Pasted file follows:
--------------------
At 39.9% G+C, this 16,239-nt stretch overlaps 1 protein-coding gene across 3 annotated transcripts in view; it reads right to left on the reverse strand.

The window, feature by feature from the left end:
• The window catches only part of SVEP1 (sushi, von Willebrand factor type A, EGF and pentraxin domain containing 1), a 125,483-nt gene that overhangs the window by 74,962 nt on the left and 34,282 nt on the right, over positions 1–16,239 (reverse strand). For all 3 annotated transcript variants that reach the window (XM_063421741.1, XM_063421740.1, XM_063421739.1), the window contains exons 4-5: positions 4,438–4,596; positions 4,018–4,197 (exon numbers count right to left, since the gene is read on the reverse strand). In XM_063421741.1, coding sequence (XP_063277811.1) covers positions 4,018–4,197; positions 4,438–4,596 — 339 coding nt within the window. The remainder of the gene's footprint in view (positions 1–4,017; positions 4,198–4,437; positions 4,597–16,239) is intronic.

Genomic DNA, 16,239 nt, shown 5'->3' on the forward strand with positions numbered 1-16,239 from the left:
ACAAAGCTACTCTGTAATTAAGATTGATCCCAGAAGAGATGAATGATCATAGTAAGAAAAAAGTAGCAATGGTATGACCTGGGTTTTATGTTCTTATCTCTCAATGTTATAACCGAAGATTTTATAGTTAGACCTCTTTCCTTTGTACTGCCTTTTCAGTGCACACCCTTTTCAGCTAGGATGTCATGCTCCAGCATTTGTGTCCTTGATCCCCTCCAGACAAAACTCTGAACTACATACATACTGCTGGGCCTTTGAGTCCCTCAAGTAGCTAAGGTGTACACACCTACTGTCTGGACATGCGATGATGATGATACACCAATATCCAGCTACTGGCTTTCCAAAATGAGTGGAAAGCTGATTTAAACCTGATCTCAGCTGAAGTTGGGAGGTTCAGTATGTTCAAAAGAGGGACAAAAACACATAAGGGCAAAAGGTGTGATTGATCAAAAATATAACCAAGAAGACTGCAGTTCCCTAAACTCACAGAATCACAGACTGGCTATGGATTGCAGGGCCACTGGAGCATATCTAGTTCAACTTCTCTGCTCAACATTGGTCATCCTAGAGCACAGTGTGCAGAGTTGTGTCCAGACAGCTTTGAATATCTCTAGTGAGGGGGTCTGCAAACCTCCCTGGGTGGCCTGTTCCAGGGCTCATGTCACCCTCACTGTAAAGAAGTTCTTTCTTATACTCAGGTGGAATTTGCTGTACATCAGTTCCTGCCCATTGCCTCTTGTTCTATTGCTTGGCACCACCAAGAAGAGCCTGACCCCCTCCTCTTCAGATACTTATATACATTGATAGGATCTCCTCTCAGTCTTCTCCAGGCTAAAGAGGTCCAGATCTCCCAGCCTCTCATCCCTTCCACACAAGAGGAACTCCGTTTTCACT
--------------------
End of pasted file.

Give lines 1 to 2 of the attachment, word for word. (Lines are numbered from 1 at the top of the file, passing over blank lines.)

At 39.9% G+C, this 16,239-nt stretch overlaps 1 protein-coding gene across 3 annotated transcripts in view; it reads right to left on the reverse strand.

The window, feature by feature from the left end: